Something that Zizek (Disposable Life - Slavoj Zizek - YouTube) tries to turn on its head by discussing the value of useless things. That much that is useless within the logic of capitalism is where we find human values and meaning, the sentimentality that many try to acquire in spite of living under capitalism. That under capitalism and the sort of empiricism it utilizes where it renders the social meaning of things as mere subjectivities. Not as true as the concrete reality as it thinks of the empirical isolated from everything and thus ignores the concrete abstract meaning of things within their relations.
We certainly need to not lose sight of the approximate sense of reality in which we operate...
Bourgeois revolutions, like those of the eighteenth century, storm more swiftly from success to success, their dramatic effects outdo each other, men and things seem set in sparkling diamonds, ecstasy is the order of the day – but they are short-lived, soon they have reached their zenith, and a long Katzenjammer [cat’s winge] takes hold of society before it learns to assimilate the results of its storm-and-stress period soberly. On the other hand, proletarian revolutions, like those of the nineteenth century, constantly criticize themselves, constantly interrupt themselves in their own course, return to the apparently accomplished, in order to begin anew; they deride with cruel thoroughness the half-measures, weaknesses, and paltriness of their first attempts, seem to throw down their opponents only so the latter may draw new strength from the earth and rise before them again more gigantic than ever, recoil constantly from the indefinite colossalness of their own goals – until a situation is created which makes all turning back impossible, and the conditions themselves call out: Hic Rhodus, hic salta! [Here is the rose, here dance!] [NOTE]
That we have to be careful to not fall into error out of the ecstasy of revolutionary acts and their perceived potential. But that it may be just as important to nurture the parts that make us human, something more than the mere instrumental use of people as conceived of within capitalism, but more to the nature of human beings in their relations when they care about one another and for something. This seems to be something that the fascists emphasize much to the neglect of a comprehensive understanding of capitalism and thus leading people a stray when they seek to idealize and romanticize certain things for people to believe in. But then so does a communist when they speak of the proletariat/workers, their struggle and the ultimate end to which it is all done towards.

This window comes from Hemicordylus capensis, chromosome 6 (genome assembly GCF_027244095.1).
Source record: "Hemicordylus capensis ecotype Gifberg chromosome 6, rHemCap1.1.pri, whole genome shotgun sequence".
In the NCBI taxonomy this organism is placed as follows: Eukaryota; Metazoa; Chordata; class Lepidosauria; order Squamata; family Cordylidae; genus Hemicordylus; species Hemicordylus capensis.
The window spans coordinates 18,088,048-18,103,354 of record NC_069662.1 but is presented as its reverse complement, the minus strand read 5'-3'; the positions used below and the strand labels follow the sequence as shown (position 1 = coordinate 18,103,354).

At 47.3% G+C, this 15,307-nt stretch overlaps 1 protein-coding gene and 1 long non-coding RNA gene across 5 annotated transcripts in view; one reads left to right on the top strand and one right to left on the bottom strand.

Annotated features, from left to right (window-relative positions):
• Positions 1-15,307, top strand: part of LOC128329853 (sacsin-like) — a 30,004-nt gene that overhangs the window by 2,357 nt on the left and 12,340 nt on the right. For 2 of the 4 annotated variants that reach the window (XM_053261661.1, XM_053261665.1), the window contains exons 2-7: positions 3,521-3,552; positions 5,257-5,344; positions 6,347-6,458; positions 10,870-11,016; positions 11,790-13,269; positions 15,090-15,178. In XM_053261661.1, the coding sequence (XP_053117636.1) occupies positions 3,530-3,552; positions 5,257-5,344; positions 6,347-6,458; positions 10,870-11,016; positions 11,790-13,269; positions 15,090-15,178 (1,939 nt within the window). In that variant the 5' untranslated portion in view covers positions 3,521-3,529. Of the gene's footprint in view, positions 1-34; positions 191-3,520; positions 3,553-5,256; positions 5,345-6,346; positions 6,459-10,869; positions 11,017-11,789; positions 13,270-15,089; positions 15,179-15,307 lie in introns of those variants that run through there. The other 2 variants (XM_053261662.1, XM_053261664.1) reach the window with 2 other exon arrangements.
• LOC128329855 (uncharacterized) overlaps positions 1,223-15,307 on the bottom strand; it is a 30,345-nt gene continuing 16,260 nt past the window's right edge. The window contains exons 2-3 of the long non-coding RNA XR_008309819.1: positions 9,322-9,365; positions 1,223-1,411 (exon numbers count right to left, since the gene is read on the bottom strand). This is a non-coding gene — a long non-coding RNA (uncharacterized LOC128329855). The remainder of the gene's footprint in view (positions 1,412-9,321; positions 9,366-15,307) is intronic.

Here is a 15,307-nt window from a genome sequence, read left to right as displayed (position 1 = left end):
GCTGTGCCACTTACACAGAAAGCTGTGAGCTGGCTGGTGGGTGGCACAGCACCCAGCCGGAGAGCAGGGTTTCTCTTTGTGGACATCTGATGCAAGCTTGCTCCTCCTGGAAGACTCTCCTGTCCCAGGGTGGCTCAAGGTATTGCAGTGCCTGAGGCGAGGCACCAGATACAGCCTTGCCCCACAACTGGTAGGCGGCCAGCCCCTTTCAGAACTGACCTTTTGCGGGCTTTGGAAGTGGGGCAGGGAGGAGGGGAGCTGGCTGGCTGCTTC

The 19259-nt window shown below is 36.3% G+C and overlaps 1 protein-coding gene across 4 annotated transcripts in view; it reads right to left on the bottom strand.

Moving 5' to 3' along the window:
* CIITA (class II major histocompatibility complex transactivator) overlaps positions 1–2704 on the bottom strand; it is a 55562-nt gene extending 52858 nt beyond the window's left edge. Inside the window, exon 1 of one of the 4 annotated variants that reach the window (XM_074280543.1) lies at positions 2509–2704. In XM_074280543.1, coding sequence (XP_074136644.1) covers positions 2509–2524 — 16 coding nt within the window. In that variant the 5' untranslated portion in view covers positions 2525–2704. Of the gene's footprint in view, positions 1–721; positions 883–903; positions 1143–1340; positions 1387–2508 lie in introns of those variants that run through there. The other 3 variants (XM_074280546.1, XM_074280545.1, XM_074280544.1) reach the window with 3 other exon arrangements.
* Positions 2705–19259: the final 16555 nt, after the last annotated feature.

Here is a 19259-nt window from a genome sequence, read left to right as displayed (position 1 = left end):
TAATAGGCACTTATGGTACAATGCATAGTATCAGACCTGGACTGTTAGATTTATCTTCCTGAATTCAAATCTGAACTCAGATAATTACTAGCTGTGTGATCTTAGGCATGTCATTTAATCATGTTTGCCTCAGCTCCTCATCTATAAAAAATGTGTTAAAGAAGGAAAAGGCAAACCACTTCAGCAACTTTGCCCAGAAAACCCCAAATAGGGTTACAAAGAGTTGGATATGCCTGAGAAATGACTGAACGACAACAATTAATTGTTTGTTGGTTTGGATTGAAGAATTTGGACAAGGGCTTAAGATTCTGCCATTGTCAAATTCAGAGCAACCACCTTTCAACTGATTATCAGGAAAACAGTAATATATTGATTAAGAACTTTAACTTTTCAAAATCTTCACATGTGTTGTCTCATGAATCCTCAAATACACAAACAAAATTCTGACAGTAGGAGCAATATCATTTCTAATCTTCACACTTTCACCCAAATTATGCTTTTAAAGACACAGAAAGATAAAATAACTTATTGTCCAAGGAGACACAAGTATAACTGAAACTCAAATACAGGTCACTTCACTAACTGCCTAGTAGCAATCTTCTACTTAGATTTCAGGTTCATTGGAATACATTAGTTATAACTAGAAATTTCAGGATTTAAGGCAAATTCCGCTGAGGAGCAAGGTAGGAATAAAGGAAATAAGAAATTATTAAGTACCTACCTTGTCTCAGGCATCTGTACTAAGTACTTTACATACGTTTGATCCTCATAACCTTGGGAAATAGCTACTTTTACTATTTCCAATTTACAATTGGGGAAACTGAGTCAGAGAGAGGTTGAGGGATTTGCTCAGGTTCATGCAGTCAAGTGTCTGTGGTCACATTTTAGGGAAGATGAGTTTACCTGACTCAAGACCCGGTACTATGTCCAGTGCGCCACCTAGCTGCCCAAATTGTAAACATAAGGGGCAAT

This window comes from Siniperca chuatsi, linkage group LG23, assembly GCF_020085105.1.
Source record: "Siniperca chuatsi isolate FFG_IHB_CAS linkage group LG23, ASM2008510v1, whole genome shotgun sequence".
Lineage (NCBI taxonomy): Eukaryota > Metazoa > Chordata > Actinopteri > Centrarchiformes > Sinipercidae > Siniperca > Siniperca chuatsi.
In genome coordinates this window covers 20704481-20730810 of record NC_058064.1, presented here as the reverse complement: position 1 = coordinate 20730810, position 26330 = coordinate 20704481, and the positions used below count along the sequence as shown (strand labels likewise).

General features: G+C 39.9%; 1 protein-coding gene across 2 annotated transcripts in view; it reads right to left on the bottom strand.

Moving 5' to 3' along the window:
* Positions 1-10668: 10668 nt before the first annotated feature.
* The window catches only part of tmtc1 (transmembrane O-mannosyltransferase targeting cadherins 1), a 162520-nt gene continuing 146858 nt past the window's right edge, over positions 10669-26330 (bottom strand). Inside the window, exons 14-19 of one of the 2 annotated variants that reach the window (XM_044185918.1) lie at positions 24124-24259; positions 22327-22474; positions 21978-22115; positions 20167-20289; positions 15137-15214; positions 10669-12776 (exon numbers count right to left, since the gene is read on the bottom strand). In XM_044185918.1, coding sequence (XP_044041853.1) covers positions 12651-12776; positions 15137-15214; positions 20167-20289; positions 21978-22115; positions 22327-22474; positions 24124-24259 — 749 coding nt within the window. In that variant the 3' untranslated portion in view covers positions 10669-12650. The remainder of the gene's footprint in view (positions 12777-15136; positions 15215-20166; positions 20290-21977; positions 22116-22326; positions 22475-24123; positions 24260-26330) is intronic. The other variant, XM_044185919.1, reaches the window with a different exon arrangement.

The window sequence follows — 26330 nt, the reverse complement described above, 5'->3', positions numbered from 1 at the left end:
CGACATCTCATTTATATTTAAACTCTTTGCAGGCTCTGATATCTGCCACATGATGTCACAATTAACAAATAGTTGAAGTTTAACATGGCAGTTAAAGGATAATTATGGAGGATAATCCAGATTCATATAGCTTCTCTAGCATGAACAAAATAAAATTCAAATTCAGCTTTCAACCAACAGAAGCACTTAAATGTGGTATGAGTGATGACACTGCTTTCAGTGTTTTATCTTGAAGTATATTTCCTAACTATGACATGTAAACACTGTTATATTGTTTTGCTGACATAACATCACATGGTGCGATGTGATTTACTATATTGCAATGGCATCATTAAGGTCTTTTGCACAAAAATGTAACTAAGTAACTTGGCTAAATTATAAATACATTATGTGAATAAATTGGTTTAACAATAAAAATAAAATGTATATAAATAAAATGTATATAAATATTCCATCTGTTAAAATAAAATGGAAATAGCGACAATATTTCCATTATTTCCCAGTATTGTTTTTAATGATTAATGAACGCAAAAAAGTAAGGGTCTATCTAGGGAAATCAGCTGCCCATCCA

That it seems in ourselves our passion to understand contains elements not necessarily emphasized within the reasoning to understand things as they are but underpin our drive to act as such. At the core human beings are an emotional creature who would be incapable of making the simplest of decisions if not for their capacity for emotion.
Becoming a socialist is obviously a process that varies with each person, but judging from my own frequent but highly informal inquiries there are certain experiences and insights that have a disproportionate influence in triggering or speeding up this transformation. Among these experiences are the following: undergoing a particularly brutal example of capitalist exploitation (or seeing it happen to one's parents or other loved one); becoming involved in radical political activity, even of a minor sort, and being treated as a socialist by others (it is surprising how many comrades told me that they only knew they were socialists or were becoming socialists when people who disagreed with them said as much); living socialist relationships and finding them humanly more satisfying; having socialist friends and coming to take their assumptions for granted; knowing a socialist whose wisdom or kindness or courage one admires. Among the intellectual events that constitute major breakthroughs in the process of becoming a socialist there are the realizations that one has been consistently lied to; that the personal oppression from which one suffers is shared by others and is socially determined; that the path on which society is traveling leads to economic and social disaster; that the problems of capitalism are inter-related and cannot be solved individually; that classes exist and the class struggle is real; and that the socialist ideal represents a morally superior way of life. This last shows that even though ethics has no place in Marxism (see Lecture 4), people may come to Marxism by an ethical route.
That its good we emphasize a cool head in analyzing things as they are in order to best comprehend what can be done. But being people we certainly contain some concern for the suffering of others under capitalism which many readily see in need of correction.
At the risk of seeming ridiculous, let me say that the true revolutionary is guided by great feelings of love. It is impossible to think of a genuine revolutionary lacking this quality. Perhaps it is one of the great dramas of the leader that he or she must combine a passionate spirit with a cold intelligence and make painful decisions without flinching. Our vanguard revolutionaries must idealize this love of the people, of the most sacred causes, and make it one and indivisible. They cannot descend, with small doses of daily affection, to the level where ordinary people put their love into practice.